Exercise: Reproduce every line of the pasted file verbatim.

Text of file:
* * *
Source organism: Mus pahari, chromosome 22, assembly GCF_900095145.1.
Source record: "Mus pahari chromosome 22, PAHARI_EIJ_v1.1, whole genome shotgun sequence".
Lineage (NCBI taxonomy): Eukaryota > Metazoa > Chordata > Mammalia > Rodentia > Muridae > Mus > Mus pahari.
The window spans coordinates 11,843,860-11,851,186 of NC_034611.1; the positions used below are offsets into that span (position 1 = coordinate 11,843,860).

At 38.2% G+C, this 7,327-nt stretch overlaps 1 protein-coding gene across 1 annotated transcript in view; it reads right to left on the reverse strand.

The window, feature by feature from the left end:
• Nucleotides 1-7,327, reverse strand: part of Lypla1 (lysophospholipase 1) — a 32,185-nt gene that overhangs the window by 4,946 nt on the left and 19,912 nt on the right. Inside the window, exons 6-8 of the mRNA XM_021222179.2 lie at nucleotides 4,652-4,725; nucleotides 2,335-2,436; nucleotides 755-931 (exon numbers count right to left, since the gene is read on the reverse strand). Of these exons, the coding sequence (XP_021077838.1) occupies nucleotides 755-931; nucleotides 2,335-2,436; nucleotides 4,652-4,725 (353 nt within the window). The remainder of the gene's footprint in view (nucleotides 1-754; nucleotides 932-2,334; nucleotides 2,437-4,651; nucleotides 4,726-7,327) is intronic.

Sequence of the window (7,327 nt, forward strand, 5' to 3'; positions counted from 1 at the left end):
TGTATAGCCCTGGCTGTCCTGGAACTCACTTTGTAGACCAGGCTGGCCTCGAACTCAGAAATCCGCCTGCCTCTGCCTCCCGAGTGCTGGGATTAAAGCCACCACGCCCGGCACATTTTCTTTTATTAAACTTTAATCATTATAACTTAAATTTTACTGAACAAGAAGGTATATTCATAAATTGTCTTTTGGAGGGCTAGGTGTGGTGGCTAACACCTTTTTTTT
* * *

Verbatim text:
Source organism: Mus pahari, chromosome 22, assembly GCF_900095145.1.
Source record: "Mus pahari chromosome 22, PAHARI_EIJ_v1.1, whole genome shotgun sequence".
Lineage (NCBI taxonomy): Eukaryota > Metazoa > Chordata > Mammalia > Rodentia > Muridae > Mus > Mus pahari.
The window spans coordinates 11,843,860-11,851,186 of NC_034611.1; the positions used below are offsets into that span (position 1 = coordinate 11,843,860).

At 38.2% G+C, this 7,327-nt stretch overlaps 1 protein-coding gene across 1 annotated transcript in view; it reads right to left on the reverse strand.

The window, feature by feature from the left end:
• Nucleotides 1-7,327, reverse strand: part of Lypla1 (lysophospholipase 1) — a 32,185-nt gene that overhangs the window by 4,946 nt on the left and 19,912 nt on the right. Inside the window, exons 6-8 of the mRNA XM_021222179.2 lie at nucleotides 4,652-4,725; nucleotides 2,335-2,436; nucleotides 755-931 (exon numbers count right to left, since the gene is read on the reverse strand). Of these exons, the coding sequence (XP_021077838.1) occupies nucleotides 755-931; nucleotides 2,335-2,436; nucleotides 4,652-4,725 (353 nt within the window). The remainder of the gene's footprint in view (nucleotides 1-754; nucleotides 932-2,334; nucleotides 2,437-4,651; nucleotides 4,726-7,327) is intronic.

Sequence of the window (7,327 nt, forward strand, 5' to 3'; positions counted from 1 at the left end):
TGTATAGCCCTGGCTGTCCTGGAACTCACTTTGTAGACCAGGCTGGCCTCGAACTCAGAAATCCGCCTGCCTCTGCCTCCCGAGTGCTGGGATTAAAGCCACCACGCCCGGCACATTTTCTTTTATTAAACTTTAATCATTATAACTTAAATTTTACTGAACAAGAAGGTATATTCATAAATTGTCTTTTGGAGGGCTAGGTGTGGTGGCTAACACCTTTTTTTT